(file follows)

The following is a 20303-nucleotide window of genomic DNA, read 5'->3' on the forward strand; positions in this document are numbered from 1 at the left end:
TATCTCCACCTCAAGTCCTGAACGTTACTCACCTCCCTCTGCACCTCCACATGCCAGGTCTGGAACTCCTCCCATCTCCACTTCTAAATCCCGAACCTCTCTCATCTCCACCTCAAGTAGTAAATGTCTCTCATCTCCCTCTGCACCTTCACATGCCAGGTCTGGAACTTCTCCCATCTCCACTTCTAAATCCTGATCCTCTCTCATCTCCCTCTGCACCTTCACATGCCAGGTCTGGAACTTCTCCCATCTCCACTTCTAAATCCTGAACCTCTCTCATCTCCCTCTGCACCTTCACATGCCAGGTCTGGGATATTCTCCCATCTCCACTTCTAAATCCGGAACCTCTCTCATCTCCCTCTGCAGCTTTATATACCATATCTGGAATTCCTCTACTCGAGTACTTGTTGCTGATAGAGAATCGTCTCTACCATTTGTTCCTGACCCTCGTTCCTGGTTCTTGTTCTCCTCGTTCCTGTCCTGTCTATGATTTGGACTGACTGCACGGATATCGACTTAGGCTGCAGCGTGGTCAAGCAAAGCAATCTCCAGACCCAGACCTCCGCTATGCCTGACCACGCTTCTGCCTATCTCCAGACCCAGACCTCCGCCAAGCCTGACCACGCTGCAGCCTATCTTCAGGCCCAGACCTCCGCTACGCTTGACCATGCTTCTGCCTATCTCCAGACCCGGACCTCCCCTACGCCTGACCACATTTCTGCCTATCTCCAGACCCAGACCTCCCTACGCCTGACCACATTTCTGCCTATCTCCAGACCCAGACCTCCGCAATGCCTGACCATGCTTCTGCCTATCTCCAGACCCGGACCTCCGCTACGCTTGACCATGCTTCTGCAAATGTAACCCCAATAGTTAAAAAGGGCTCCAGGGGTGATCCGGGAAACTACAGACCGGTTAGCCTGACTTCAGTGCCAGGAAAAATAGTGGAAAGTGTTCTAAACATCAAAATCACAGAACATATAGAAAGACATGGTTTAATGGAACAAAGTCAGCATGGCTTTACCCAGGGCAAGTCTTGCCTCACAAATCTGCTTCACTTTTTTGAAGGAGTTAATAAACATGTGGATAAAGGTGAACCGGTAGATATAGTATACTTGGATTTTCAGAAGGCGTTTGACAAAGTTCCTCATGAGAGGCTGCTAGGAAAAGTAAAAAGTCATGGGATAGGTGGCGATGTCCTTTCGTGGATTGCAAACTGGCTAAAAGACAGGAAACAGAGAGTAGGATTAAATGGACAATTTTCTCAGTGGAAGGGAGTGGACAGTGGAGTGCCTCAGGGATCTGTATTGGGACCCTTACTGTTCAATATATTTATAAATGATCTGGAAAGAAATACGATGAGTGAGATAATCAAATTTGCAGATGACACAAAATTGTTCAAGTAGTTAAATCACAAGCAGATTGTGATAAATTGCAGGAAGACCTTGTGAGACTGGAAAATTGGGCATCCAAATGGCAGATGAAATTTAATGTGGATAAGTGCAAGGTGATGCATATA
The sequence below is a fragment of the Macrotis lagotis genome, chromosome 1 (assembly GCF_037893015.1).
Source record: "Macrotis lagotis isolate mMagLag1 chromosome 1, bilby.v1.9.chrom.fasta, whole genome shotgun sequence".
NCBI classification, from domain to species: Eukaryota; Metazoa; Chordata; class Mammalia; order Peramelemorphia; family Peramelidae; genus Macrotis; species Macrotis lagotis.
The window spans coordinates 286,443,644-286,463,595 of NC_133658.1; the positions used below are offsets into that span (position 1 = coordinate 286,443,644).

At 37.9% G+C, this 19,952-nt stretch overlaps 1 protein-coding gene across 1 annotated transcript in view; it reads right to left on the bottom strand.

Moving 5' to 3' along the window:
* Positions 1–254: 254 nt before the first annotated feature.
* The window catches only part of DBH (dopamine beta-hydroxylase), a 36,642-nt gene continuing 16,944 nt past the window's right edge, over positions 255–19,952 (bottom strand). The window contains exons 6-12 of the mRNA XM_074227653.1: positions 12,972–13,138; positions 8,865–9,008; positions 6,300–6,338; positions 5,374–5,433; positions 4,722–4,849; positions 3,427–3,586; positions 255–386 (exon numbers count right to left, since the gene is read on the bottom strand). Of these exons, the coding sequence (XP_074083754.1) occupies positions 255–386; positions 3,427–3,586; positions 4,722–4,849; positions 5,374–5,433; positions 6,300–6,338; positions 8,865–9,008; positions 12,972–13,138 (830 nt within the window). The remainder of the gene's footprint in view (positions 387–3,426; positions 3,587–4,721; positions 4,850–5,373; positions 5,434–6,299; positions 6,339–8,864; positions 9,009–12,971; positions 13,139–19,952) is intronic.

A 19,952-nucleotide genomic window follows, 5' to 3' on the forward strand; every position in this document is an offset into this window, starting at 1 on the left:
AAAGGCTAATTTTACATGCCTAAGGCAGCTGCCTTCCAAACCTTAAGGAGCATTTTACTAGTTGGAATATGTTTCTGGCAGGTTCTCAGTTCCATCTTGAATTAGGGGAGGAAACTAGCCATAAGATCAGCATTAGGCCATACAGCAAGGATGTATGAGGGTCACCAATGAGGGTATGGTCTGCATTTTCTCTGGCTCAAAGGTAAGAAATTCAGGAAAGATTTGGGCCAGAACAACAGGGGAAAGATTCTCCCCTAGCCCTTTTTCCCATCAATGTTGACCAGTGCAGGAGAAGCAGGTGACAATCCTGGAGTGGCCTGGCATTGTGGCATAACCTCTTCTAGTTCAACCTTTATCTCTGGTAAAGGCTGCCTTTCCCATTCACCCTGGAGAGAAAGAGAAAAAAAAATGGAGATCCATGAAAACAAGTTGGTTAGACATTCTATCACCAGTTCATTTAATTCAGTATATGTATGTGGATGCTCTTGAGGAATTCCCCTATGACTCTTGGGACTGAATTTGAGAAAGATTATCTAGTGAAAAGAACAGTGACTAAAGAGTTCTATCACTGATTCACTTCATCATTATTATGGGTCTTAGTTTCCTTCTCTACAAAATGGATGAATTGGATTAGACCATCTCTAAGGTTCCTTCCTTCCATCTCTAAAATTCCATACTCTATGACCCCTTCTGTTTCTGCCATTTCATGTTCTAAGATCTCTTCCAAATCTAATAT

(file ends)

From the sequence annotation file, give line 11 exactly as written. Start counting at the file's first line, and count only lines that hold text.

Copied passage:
A 19,952-nucleotide genomic window follows, 5' to 3' on the forward strand; every position in this document is an offset into this window, starting at 1 on the left: